Rosh Hashanah, being one of my favorite holidays, is cause for celebration and reflection. It’s not all confetti and ball-dropping, like the cultural United States new year, though.
I love the juxtaposition of joy and somber feelings during Rosh Hashanah. We think back on our year and hope that any downfalls and shortcomings will be forgiven, any commitments broken will be overlooked, and any unintentional cause for hurt will all be forgotten with the promise of the new year.
During the two days of services many prayers, poems, psalms and declarations are chanted and sung.
The poem U’netaneh Tokef (literally “we shall ascribe holiness to this day”) is meant to strike fear into hearts:
We shall ascribe holiness to this day.
For it is awesome and terrible.
Your kingship is exalted upon it.
Your throne is established in mercy.
You are enthroned upon it in truth.
In truth You are the judge,
The exhorter, the all‑knowing, the witness,
He who inscribes and seals,
Remembering all that is forgotten.
You open the book of remembrance
Which proclaims itself,
And the seal of each person is there.
The great shofar is sounded,
A still small voice is heard.
The angels are dismayed,
They are seized by fear and trembling
As they proclaim: Behold the Day of Judgment!
For all the hosts of heaven are brought for judgment.
They shall not be guiltless in Your eyes
And all creatures shall parade before You as a troop.
As a shepherd herds his flock,
Causing his sheep to pass beneath his staff,
So do You cause to pass, count, and record,
Visiting the souls of all living,
Decreeing the length of their days,
Inscribing their judgment.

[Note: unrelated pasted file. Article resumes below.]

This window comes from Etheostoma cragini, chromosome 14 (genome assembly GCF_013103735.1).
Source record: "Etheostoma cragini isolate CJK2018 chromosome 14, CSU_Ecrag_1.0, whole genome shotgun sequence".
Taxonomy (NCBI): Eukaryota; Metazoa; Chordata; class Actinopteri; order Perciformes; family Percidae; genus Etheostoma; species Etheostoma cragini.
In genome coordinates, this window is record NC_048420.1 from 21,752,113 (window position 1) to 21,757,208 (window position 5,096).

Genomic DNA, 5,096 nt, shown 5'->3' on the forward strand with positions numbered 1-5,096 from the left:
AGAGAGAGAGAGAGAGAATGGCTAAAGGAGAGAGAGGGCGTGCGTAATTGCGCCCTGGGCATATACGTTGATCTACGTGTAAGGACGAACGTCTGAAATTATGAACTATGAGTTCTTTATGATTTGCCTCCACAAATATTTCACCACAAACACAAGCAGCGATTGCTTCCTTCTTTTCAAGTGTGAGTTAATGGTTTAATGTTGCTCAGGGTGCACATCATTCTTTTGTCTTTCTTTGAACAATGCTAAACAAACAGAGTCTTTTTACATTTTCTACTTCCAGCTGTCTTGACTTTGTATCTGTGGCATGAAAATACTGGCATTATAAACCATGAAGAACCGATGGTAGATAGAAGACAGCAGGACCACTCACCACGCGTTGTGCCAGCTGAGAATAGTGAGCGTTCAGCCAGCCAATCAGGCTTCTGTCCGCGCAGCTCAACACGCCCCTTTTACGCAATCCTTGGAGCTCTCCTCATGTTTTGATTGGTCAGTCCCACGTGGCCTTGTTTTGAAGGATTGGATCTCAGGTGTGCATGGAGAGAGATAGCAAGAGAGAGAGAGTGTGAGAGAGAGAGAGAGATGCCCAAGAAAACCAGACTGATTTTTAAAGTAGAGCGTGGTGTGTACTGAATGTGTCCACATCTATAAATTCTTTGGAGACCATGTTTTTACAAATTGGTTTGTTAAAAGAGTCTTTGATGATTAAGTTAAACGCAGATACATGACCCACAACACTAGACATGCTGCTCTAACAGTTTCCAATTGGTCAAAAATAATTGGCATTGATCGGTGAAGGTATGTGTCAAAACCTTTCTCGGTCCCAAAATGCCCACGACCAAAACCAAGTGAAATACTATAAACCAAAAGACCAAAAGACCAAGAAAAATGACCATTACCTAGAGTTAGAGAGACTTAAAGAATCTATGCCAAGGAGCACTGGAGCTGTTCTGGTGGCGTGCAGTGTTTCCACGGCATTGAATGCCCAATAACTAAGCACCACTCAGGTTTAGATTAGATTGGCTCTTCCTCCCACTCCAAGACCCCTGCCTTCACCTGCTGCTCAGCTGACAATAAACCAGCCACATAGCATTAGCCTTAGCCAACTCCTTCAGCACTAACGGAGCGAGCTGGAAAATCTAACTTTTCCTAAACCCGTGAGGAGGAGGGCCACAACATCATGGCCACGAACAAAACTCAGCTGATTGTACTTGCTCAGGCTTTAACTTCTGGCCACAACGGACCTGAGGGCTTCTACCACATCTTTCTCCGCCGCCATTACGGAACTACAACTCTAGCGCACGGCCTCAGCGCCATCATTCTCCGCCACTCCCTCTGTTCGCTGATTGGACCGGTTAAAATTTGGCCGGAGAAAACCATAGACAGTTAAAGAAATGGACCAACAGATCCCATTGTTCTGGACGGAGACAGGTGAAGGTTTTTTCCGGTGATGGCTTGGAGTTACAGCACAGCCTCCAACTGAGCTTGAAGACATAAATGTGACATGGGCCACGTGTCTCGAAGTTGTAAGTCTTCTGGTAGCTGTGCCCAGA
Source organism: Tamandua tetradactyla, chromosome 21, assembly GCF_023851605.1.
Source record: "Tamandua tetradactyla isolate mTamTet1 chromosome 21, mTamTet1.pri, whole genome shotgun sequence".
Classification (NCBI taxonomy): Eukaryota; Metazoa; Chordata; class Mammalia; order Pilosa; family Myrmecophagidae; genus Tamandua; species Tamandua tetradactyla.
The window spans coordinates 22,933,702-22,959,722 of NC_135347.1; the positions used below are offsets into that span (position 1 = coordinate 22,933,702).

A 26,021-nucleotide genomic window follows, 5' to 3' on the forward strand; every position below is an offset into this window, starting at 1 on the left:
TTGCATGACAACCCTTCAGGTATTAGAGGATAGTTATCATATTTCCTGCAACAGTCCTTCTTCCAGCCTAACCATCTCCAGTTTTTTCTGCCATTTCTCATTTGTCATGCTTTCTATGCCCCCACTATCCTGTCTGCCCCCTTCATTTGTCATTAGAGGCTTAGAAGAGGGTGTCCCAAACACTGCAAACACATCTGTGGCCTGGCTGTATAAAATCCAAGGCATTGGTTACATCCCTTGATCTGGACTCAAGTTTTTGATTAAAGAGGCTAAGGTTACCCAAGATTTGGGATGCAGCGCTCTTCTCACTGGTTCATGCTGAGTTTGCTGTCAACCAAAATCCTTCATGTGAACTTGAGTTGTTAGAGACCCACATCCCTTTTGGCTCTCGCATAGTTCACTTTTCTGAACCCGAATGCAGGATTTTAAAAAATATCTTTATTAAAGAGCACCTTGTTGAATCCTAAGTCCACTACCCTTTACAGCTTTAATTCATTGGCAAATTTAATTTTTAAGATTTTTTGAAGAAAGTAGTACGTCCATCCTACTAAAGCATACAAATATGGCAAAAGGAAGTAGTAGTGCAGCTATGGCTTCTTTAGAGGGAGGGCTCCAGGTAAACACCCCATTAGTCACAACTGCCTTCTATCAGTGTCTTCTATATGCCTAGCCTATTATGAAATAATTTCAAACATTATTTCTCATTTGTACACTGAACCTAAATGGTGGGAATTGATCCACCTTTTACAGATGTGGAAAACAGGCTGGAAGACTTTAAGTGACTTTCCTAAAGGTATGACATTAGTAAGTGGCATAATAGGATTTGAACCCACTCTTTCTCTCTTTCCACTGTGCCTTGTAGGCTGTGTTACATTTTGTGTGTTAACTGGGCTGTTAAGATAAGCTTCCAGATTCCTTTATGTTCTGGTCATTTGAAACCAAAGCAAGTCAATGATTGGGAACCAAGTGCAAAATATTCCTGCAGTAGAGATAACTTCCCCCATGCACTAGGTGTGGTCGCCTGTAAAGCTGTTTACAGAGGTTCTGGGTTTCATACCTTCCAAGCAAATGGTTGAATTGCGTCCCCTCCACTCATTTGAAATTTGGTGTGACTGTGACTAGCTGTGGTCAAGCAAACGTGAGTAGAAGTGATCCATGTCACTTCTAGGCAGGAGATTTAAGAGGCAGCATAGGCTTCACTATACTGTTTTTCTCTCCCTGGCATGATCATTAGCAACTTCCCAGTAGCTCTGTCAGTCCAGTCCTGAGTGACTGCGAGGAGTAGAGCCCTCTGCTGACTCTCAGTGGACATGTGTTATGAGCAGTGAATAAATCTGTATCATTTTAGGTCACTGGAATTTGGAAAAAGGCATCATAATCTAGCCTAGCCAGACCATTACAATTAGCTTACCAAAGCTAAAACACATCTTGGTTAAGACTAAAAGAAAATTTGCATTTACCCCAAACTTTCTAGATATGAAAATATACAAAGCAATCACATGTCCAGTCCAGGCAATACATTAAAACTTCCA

On Rosh Hashanah it is inscribed,
And on Yom Kippur it is sealed.
How many shall pass away and how many shall be born,
Who shall live and who shall die,
Who shall reach the end of his days and who shall not,
Who shall perish by water and who by fire,
Who by sword and who by wild beast,
Who by famine and who by thirst,
Who by earthquake and who by plague,
Who by strangulation and who by stoning,
Who shall have rest and who shall wander,
Who shall be at peace and who shall be pursued,
Who shall be at rest and who shall be tormented,
Who shall be exalted and who shall be brought low,
Who shall become rich and who shall be impoverished.
But repentance, prayer and righteousness avert the severe decree.
These words lead directly into the Kedushah, the prayer of the sanctification of G-d’s name.
And I love it. The U’netaneh Tokef is a favorite of mine, in a very eerie way. The haunting melody resonates when the congregation sing the Hebrew words. It conjures up the reality behind our day-to-day life. It reminds us that G-d leads and has such power. Life is fragile, fleeting.
In sharing this poem, I wanted others who do not observe Rosh Hashanah to know the power behind our New Year celebration. There are ten days of repentance, starting with Rosh Hashanah and ending with Yom Kippur. While judgement is pronounced on Rosh Hashanah, it is sealed on Yom Kippur. These Ten days are a chance to relent and seek forgiveness. We celebrate the chance for a new year, but remember that repentance, prayer, and charity shape us and can change judgement. I almost feel like Jews wish others Happy New Year to avert & even out the potential solemnity during this time.
I know this post is out of character for me. I don’t go all preachy & only mention religious traditions observed. But Rosh Hashanah speaks deeply to me.
I wish you all a happy, sweet year, no matter your religious label.